Meditation Helps Us Sleep Better
Meditation has been practiced for thousands of years as a means of spiritual enlightenment and awareness, but it also has other benefits. Even among persons who do not have sleep problems, studies demonstrate that it can help them sleep deeper.
Fortunately, meditation is both free and requires no special equipment. It’s also possible to do it almost everywhere.
The Sleep Epidemic
Sleep is as essential to our health as food, drink, and shelter. However, we do not always address it in this manner as a society. American adults do not get enough sleep: A recent Gallup poll shows that most adults perform their best when they sleep 7-9 hours each night. Despite this, over 40% of Americans sleep for less than 7 hours. Thirty percent of adults report that they have difficulty falling and staying asleep at least a few times each month. Six percent report having insomnia nearly every day.
What Causes Lack Of Sleep?
More than half of the population suffers from sleep deprivation, but it’s not because we don’t want to sleep. Due to various biological influences and lifestyle decisions, we sometimes find it difficult to fall or stay asleep. Your mind seems to go into overdrive when you lay your head on the pillow. You’ve always had thoughts, it’s just that you’re more aware of them now since there is no distraction.
It is common practice to sleep with our phones near our faces or under our covers. Unfortunately, mindless screen and gadget use are linked to poor sleep: A study found that the more devices people use, the harder it is for them to fall and stay asleep. Technology has also contributed to an upsurge in sleep issues: 90% of Americans use technology in the hour before bedtime (this includes watching tv, using cell phones, playing video games, using computers, and more).
What Are the Benefits of Meditation for Sleep?
Meditation before bedtime may be beneficial if you suffer from chronic insomnia or simply need assistance transitioning to a new sleep routine. There are a few theories regarding why meditation may help you sleep better, according to researchers:
Pain can be reduced by meditating. According to preliminary research, meditation appears to help with pain alleviation without involving the brain’s naturally existing opioid molecules. Meditation was found to lessen anger and concern in persons with fibromyalgia, a chronic pain disease. Developing a meditation practice can assist if chronic pain keeps you awake at night.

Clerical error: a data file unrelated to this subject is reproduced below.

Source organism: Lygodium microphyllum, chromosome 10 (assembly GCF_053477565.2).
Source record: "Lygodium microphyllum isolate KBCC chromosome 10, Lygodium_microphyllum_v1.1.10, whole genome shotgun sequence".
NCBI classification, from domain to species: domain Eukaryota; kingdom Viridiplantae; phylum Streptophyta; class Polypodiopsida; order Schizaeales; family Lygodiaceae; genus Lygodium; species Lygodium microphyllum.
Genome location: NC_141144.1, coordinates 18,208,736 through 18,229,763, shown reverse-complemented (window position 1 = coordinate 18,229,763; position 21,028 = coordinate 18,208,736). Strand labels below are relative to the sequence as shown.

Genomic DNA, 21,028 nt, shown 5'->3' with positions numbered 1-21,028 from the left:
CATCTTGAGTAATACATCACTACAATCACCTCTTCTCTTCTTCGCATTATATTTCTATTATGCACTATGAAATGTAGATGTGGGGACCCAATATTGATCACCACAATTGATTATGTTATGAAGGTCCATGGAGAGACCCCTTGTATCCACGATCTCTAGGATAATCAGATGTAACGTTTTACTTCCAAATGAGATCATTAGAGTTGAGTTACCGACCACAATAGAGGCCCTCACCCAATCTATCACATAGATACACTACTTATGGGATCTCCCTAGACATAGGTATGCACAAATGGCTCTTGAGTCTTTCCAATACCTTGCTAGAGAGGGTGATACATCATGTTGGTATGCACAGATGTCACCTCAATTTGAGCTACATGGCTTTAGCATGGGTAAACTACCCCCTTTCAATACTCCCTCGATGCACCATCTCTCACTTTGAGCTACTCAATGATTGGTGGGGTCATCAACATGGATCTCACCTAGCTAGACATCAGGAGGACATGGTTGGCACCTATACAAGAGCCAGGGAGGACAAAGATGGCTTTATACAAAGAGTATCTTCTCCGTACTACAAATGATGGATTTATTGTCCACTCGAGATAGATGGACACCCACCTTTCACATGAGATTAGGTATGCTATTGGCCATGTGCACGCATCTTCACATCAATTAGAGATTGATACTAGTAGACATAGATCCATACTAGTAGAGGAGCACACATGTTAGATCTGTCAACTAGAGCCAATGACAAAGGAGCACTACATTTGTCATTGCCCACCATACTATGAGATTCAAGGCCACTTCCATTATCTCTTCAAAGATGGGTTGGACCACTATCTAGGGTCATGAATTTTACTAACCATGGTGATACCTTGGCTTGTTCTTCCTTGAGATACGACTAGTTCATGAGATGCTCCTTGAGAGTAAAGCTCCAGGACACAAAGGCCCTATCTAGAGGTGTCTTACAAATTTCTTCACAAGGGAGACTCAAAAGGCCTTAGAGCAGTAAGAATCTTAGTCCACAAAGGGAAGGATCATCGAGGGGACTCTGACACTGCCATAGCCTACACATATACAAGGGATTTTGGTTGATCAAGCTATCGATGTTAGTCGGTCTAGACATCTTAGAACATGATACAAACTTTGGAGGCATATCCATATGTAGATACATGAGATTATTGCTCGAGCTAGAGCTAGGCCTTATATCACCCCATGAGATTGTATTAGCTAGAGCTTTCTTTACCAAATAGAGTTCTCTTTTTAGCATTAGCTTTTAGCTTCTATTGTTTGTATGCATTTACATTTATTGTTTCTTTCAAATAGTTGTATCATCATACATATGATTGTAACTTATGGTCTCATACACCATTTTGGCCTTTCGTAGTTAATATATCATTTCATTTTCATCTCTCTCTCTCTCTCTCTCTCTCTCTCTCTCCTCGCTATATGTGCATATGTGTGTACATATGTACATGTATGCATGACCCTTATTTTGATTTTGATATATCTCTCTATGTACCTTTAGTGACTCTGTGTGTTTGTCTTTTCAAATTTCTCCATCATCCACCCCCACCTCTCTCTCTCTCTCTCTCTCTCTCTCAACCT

Meditation for insomnia can help you sleep better by reducing anxiety, despair, and tension. Meditation has been shown to favor mental health in a review of over 200 studies.
Preparing The Body To Sleep
Meditation lowers the stress hormone cortisol levels in your body. It slows down your heart rate, which occurs naturally when you sleep. Meditation can also generate theta brainwaves, which are the same ones that happen when you fall asleep.
When you’re getting ready to meditate, ensure you’re in a comfortable position and won’t be disturbed. Turn off the TV and put your phone in silence.
How To Meditate?
ShivYog meditation can be done in a variety of ways. You are free to do it in whatever way you want. Most individuals meditate by sitting or lying comfortably, closing their eyes, and attempting to clear their minds. Look for meditation classes or join a local group meditation if you’re having problems getting started.
Meditation does not require a specific amount of time. You can do it for as little as a few minutes or as long as an hour. However, research suggests that 10 to 30 minutes of meditation can be beneficial.
It’s all about letting go of judgment in meditation. As you try to relax, thoughts may enter your mind. Simply look at them without passing judgment. As you concentrate on your meditation, notice them and let them go away. You can meditate for sleep in a variety of methods, including:
- Box Breathing: Breathe in for a count of four while laying down. Then exhale while counting to four again.
- Meditations with a guide: There are guided meditation apps for your phone and videos available online. These recordings cover a variety of themes and employ a variety of methodologies. Choose one that appeals to you and give it a shot.
- Sounds soothing: Some people find it relaxing to meditate while listening to soft ShivYog music or natural sounds such as rain or waves.
- Meditation with a body scan: Concentrate on your toes without moving or opening your eyes. Continue until you’ve covered your entire body, including your fingertips and the top of your skull. Before moving on to the next body part, note how they feel.
- Meditation for body relaxation: This meditation is quite similar to a body scan. Start with your toes and pay attention to how they feel. Then clench your fists. Finally, try to unwind them as much as possible. Do the same on the rest of your body.
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